Mercedes Schneider decided to analyze how the conservative journal “Ednext” gauges public opinion about one of its favorite reforms, charter schools.

She reviews the wording of the questions asked over several years.

She notes that Ednext never mentions charter school scandals, which are a hot topic in states like Michigan, Ohio, and Forida.

“There’s a lot of unregulated money to be made in “school choice”– so much so that the FBI is conducting investigations nationwide on criminal behavior rampant in America’s charter schools.

“That the gross negligence of states to regulate “choice” has yielded fertile ground for criminal activity appears to have escaped any survey question posed by EdNext.

“The hidden component of “choice” is the systematic dissolution of the traditional, local-school-board-run public school system. Indeed, EdNext is a corporate-reform-promoting nest that is especially fond of defunding traditional public education via under-regulated charter schools.”

She wonders about the wording of the questions:

“He never addresses charter scandals at all. Imagine if he had asked this version of his charter question:

“As you may know, many states permit the formation of charter schools, which are publicly funded but are not managed by the local school board and are exempt from many state regulations. Charter schools are prone to scandal, as evidenced by a recent nationwide, FBI investigation. Do you support or oppose the formation of charter schools?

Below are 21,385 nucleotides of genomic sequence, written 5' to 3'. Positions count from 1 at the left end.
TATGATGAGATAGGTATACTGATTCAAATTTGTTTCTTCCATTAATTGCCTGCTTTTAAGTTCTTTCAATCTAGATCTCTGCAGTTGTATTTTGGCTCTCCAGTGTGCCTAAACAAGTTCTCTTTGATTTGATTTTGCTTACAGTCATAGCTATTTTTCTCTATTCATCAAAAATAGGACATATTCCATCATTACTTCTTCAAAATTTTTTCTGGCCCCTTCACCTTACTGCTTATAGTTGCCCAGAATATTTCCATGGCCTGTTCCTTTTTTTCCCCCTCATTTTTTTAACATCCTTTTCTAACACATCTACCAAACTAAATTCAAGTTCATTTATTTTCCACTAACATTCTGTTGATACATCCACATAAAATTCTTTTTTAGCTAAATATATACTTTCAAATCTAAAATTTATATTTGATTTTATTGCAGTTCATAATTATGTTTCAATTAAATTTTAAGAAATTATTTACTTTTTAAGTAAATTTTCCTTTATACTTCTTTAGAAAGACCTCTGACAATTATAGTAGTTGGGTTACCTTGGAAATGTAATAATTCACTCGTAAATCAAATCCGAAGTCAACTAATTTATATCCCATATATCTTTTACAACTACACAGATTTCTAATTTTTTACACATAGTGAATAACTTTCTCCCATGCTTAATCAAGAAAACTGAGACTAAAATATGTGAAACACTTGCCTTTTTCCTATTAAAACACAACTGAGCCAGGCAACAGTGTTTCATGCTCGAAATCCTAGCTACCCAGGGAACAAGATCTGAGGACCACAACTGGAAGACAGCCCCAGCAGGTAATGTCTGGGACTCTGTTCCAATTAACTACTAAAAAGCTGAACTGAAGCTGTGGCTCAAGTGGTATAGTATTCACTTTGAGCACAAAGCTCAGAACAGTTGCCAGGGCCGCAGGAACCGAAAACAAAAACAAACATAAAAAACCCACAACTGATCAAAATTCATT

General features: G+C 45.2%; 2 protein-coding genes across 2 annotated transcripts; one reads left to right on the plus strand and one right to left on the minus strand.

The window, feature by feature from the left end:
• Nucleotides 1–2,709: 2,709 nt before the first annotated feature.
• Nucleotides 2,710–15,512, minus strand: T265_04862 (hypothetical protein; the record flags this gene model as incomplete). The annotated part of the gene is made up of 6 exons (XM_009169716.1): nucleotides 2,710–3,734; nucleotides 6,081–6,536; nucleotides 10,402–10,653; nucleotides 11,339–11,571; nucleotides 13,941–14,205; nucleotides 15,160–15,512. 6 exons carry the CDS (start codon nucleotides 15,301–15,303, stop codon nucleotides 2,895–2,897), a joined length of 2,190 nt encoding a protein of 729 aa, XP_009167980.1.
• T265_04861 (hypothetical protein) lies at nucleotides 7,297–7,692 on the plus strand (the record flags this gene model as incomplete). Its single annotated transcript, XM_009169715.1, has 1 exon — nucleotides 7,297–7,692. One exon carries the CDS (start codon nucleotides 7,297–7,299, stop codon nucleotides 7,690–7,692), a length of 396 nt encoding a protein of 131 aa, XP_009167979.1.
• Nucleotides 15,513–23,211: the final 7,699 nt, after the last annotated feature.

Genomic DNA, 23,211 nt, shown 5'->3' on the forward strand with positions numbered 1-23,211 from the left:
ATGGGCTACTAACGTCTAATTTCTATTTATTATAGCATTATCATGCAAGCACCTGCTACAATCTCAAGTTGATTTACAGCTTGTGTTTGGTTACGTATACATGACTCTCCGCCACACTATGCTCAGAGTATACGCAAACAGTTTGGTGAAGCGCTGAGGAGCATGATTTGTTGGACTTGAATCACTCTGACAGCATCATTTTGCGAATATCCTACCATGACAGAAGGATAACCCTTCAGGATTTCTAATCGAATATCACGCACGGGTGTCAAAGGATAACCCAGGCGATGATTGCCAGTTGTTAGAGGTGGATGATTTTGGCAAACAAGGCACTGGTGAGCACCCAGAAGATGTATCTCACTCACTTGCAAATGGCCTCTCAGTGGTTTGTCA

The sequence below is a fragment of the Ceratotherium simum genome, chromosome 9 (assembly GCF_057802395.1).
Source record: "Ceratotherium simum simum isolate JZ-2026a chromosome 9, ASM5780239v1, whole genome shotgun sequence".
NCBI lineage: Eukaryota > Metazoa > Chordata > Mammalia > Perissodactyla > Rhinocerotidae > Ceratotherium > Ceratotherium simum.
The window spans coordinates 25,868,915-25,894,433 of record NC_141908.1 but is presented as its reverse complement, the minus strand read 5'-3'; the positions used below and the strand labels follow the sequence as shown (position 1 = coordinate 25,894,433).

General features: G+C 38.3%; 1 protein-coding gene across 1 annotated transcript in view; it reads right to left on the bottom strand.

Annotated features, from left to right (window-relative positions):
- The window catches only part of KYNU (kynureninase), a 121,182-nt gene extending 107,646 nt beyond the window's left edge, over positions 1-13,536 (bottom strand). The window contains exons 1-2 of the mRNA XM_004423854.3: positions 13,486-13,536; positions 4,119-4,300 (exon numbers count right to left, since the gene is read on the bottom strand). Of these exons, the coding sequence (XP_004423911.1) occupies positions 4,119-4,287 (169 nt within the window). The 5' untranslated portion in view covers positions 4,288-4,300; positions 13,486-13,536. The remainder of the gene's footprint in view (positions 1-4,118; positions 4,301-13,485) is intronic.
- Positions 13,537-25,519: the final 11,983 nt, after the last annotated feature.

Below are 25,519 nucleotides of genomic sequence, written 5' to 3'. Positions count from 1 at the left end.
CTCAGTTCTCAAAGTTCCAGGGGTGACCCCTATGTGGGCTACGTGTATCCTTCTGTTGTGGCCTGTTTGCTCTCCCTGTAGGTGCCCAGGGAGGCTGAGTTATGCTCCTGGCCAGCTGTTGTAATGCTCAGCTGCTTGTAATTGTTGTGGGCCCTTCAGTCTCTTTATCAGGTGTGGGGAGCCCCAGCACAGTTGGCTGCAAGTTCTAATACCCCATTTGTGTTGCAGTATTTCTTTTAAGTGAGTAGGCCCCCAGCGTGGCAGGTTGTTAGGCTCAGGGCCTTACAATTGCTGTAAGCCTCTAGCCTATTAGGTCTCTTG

“I’m thinking the “completely oppose” category would suddenly become rather popular.”

Schneider suggests a way to improve the poll:

“If Peterson and his EdNext followers really wanted to know what charter school parents think of “choice”– and the degree to which “choice” is “forced choice”– they could ask in their survey. They could ask charter parents why they do not “completely support” their “chosen” schools.

“They could also ask charter parents what exactly has them “somewhat supporting” or “neither supporting nor opposing” their “choice” schools.

“The opinions of the general public on charter schools are not as telling as the opinions of those actually utilizing the charter schools.

“But it appears that EdNext minds are already made up. Charter schools are good–and there will be no asking for potentially contradictory specifics from those who actually *choose* them.

“And certainly no questions connecting charters and the FBI. I mean, that would be really bad for charter “choice.”